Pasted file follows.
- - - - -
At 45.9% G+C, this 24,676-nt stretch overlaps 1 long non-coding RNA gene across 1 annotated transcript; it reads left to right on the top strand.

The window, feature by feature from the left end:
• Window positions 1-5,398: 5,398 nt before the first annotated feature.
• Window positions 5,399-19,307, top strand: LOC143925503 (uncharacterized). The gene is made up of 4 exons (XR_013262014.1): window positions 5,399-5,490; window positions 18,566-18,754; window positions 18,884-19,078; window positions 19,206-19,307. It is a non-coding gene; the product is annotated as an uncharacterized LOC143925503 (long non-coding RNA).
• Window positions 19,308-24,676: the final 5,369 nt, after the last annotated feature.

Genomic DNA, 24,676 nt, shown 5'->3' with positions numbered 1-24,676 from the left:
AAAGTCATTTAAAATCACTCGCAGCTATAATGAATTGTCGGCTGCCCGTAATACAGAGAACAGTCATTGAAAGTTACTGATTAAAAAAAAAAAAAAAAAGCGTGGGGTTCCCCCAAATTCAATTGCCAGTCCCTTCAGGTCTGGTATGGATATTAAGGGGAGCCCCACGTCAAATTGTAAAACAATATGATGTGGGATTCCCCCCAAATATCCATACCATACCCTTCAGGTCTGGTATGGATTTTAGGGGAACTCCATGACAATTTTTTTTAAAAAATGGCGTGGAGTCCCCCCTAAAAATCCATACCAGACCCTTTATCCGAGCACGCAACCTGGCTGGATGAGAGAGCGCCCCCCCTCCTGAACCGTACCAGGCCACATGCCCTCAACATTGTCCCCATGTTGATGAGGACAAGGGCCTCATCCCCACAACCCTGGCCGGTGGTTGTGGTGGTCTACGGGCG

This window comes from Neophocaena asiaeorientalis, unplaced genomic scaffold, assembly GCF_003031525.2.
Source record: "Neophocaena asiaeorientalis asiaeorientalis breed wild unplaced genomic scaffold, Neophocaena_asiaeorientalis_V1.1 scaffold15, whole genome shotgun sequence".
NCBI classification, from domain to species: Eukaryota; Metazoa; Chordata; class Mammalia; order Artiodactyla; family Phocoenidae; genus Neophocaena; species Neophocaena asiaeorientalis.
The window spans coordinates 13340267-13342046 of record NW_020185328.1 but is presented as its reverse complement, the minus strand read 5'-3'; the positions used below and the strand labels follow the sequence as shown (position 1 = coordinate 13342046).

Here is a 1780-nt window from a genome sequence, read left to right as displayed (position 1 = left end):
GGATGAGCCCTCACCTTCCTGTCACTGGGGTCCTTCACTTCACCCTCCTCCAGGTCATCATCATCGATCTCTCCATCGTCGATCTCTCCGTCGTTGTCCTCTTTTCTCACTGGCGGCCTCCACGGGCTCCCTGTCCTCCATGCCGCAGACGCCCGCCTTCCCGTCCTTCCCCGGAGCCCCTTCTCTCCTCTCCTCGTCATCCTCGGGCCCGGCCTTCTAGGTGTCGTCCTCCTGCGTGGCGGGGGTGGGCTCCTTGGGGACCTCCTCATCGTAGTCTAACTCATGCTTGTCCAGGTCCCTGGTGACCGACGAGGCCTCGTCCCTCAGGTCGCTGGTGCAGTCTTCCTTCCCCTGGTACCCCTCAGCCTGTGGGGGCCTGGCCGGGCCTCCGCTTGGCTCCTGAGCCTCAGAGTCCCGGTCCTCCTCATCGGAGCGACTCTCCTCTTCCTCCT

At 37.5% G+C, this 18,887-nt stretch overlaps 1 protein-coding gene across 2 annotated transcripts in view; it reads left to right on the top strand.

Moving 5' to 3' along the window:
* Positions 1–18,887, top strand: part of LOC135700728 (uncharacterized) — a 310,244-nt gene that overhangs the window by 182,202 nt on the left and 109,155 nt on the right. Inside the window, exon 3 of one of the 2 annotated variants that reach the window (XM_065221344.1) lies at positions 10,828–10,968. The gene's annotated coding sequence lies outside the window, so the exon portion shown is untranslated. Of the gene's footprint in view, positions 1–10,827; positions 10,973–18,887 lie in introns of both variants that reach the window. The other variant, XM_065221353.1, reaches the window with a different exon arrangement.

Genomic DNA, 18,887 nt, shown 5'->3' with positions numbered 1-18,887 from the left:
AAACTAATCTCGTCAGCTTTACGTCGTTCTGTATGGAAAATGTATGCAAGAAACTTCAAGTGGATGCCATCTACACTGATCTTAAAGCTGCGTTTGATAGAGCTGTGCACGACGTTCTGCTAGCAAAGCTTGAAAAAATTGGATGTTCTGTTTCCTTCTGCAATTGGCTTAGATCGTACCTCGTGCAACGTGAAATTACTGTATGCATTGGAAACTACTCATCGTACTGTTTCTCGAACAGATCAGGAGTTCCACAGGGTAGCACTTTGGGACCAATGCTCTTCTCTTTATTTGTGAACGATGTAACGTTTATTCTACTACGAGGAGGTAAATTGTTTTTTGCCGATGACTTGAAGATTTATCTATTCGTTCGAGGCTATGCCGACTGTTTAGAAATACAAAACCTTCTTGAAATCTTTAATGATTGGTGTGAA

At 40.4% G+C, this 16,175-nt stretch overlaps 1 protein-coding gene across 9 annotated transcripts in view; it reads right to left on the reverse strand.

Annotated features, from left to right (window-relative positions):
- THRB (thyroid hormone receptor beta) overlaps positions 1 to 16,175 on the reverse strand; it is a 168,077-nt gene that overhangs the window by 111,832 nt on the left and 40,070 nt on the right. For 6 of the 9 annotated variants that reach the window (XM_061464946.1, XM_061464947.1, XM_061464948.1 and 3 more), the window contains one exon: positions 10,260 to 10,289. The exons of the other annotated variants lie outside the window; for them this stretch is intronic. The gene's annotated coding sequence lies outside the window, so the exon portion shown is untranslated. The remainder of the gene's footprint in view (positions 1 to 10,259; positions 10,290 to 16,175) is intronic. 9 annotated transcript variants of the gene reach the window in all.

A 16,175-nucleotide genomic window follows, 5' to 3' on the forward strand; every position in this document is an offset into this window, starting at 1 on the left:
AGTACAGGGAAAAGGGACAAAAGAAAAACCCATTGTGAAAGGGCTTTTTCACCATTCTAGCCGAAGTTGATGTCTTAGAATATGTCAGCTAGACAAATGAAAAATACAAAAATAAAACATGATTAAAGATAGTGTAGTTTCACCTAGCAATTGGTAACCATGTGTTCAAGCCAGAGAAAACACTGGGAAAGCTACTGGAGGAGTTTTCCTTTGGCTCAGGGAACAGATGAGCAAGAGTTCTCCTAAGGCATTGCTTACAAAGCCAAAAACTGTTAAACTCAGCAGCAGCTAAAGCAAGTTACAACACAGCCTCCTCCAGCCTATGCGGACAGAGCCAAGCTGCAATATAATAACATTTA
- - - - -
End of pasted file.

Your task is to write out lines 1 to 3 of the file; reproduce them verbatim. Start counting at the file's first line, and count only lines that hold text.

At 45.9% G+C, this 24,676-nt stretch overlaps 1 long non-coding RNA gene across 1 annotated transcript; it reads left to right on the top strand.

The window, feature by feature from the left end:
• Window positions 1-5,398: 5,398 nt before the first annotated feature.